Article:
When Should you Try to Pay Down Debt?


That is a question that seems to come up a lot so I figure I’d help folks out with some scenarios and when it might be a good time to start thinking about paying down debt, or trying to eliminate debt completely. When should we think about paying down debt? Here are some simple examples of when you should think about paying down debt:

You are using Pay Day Loans

OK, so you have got yourself into a hard place for some reason (although the ads that are out now with the person justifying their use of these services are a bit disconcerting), so now would be an excellent time to put together a plan to get rid of your debts, or maybe you should talk to a Credit Councillor of some kind (there are many not for profit folks out there). This is absolutely time when you should think about your debts, whether you can pay them off, and if you can, start paying them off.

You are carrying Commercial Debt on your Credit Cards

Your credit card is a bad place to be carrying debt, given the rates many charge (especially if they are commercial cards like the HSBC Card, or the Sears card or the like) are really crazy. Figure out why you have all this debt on your credit card, and put together a plan to pay off this debt as soon as possible, this is an excellent time to pay off debt.

Your HELOC is Bulging

That Home Equity Line of Credit was so you could finish your kitchen off, but then it was a good place to put all your credit card debt, because the rate is that much lower, and well you wanted a nice vacation this year, but didn’t quite have enough for it, and now the HELOC is a headache, this is a good indication that you should start paying down your debts. The HELOC can be called whenever the bank wants, so paying it off quicker than the bank is asking you would be a good idea. Another superb time to start paying down your debts.

You only put 5% Down on Your Mortgage

If you still have a very large principle on your Mortgage outstanding, investigate whether starting to pay Bi-Weekly or what rules your mortgage has that allows for over payment. Putting money on your principle early on in your Mortgage is a great investment in your future, as it can either shorten your mortgage period or lower your payments later on in the mortgage. Another great time to start paying down debts.

You have Student Loans

Not sure what the rules are about student loan pay back, I believe the payments have some tax implication (I am about to find out, so please feel free to enlighten me on this one), but maybe figure out if you can pay this debt off faster, it’s never good to have something like this hanging around given the job market these days and such. I would say this would be an ideal time to pay down your debt.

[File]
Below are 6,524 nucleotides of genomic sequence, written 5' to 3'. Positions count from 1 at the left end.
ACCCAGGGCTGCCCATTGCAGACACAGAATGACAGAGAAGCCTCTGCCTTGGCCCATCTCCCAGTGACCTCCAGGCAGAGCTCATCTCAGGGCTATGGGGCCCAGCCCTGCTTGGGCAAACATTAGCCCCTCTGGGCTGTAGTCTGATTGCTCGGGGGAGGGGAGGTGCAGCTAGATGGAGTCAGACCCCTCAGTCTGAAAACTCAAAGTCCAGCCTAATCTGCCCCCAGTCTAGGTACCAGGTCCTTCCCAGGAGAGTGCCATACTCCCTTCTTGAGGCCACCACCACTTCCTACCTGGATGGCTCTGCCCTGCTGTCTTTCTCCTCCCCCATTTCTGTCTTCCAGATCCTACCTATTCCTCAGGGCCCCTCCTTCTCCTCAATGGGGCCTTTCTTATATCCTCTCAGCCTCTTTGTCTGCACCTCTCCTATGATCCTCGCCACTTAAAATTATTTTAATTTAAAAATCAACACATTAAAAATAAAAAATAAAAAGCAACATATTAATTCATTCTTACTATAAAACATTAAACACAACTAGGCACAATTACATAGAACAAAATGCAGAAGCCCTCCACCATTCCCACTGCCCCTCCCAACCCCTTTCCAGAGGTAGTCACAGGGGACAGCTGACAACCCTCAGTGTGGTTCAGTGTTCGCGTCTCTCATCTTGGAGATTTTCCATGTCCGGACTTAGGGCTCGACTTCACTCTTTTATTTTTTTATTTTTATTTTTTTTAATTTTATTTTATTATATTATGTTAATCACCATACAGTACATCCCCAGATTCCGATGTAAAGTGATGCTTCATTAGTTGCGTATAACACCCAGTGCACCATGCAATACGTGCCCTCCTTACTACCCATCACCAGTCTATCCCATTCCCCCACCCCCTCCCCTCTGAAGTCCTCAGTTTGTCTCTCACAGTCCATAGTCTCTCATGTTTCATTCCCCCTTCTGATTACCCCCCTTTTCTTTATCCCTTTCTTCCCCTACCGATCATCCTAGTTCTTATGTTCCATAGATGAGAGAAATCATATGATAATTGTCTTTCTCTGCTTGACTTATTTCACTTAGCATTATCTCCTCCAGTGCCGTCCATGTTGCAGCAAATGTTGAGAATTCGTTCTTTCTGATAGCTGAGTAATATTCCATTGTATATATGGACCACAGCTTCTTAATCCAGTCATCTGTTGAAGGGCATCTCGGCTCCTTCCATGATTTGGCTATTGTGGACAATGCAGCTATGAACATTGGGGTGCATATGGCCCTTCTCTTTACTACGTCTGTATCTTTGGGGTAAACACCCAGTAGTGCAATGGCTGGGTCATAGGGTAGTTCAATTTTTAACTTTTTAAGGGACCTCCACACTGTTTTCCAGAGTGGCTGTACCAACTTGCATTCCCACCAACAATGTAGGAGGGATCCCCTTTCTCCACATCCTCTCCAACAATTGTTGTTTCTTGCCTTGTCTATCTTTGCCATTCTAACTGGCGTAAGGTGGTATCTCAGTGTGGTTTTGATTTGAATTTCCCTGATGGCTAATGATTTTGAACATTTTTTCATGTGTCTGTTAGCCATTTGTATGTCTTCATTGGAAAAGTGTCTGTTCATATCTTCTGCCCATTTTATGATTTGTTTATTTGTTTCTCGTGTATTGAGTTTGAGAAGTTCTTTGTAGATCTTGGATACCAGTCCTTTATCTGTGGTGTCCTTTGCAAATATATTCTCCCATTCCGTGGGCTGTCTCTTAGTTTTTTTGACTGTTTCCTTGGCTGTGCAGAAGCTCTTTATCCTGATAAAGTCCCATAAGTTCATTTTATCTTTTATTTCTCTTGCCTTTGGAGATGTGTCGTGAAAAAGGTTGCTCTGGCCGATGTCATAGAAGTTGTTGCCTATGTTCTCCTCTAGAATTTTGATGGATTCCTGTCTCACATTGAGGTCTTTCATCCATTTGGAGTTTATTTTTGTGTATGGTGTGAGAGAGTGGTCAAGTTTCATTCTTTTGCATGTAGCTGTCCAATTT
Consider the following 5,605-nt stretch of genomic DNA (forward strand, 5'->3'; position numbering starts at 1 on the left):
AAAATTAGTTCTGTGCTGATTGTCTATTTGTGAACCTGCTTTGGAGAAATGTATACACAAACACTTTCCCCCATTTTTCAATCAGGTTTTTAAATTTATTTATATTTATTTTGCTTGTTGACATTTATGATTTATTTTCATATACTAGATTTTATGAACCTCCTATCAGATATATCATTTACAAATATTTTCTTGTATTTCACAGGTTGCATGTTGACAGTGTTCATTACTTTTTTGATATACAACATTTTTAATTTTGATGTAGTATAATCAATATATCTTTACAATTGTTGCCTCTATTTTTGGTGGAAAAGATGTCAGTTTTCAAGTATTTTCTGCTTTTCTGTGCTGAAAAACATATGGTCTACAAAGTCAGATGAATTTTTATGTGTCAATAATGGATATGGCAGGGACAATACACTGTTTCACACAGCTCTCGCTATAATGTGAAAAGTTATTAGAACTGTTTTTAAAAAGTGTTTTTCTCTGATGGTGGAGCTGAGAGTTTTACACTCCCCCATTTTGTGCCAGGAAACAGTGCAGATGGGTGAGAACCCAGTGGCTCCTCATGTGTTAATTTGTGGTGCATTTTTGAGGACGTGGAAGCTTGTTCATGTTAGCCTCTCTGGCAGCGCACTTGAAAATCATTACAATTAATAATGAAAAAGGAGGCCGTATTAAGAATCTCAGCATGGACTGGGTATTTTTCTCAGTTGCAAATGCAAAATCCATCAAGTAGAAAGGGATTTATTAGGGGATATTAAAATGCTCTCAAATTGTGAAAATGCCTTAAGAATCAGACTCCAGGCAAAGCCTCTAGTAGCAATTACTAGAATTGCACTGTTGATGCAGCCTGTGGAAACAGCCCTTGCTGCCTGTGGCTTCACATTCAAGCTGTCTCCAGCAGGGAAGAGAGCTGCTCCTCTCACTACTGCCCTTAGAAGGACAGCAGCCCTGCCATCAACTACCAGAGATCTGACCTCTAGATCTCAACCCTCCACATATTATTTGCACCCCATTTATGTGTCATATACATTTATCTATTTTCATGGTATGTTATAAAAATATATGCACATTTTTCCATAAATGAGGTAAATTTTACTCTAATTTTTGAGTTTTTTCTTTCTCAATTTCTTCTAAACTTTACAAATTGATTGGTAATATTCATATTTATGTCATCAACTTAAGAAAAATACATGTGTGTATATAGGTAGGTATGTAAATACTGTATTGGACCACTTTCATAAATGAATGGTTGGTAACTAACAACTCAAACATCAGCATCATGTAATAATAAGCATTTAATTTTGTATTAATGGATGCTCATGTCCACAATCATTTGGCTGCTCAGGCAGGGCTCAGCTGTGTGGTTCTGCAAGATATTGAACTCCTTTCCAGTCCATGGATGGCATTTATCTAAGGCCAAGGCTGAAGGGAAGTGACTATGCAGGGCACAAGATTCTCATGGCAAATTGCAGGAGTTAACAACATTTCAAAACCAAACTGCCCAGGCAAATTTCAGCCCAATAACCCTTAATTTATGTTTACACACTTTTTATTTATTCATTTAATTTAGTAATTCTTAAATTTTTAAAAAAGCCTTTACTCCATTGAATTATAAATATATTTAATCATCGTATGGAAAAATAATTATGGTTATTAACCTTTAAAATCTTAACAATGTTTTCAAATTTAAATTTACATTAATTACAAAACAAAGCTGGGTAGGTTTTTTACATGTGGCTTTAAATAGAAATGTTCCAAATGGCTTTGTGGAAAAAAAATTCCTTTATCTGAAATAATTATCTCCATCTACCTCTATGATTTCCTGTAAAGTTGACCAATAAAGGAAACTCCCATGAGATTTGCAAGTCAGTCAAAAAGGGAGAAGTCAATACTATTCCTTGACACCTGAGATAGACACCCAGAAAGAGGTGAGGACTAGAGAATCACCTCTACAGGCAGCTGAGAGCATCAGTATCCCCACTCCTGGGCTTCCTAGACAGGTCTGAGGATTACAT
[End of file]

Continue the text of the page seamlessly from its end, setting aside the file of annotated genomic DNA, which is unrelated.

You owe your Uncle Fred Money

Your Uncle Fred loaned you some money when you were just getting started to pay for new tires on your car, but he never really asked for the money back. Uncle Fred is a nice guy, but do you feel right owing him money? Just for family harmony and your own self-esteem this would be a good place to pay your Uncle Back.

You are in Debt

Remember what Debt Free really means? Have you seen an ongoing thematic premise in my situations here. If you are in debt, now would be a very good time to think about paying that debt off, and putting together a plan together so you can end up debt free.

If you are Debt Free, then you can start planning how to save, but since you are Debt Free, I am sure you can plan that without too much prodding by me.

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  • Don Antle September 25, 2012, 5:58 PM

    We see Canadians stretched beyond the limit every day. One of the worst problems derives from store credit cards, which can run over 30% all in. These cards have been created to keep people in debt for the long term.

    If you find yourself using store credit, at 30%, you’re probably beyond your spending limit, and should start paying down debt rather than make another purchase, even though the “no interest, no payments” option seems attractive.

    Reply
  • John September 21, 2012, 8:10 PM

    Many of these are great times to pay off debt! Thanks for the article! I’d recommend people to pay off non-mortgage debt after they have $1,000 saved in the bank. Then, they should pay off their house only if they have build up a fully funded emergency fund, are investing for retirement, and saving for their children’s education (if they have children).

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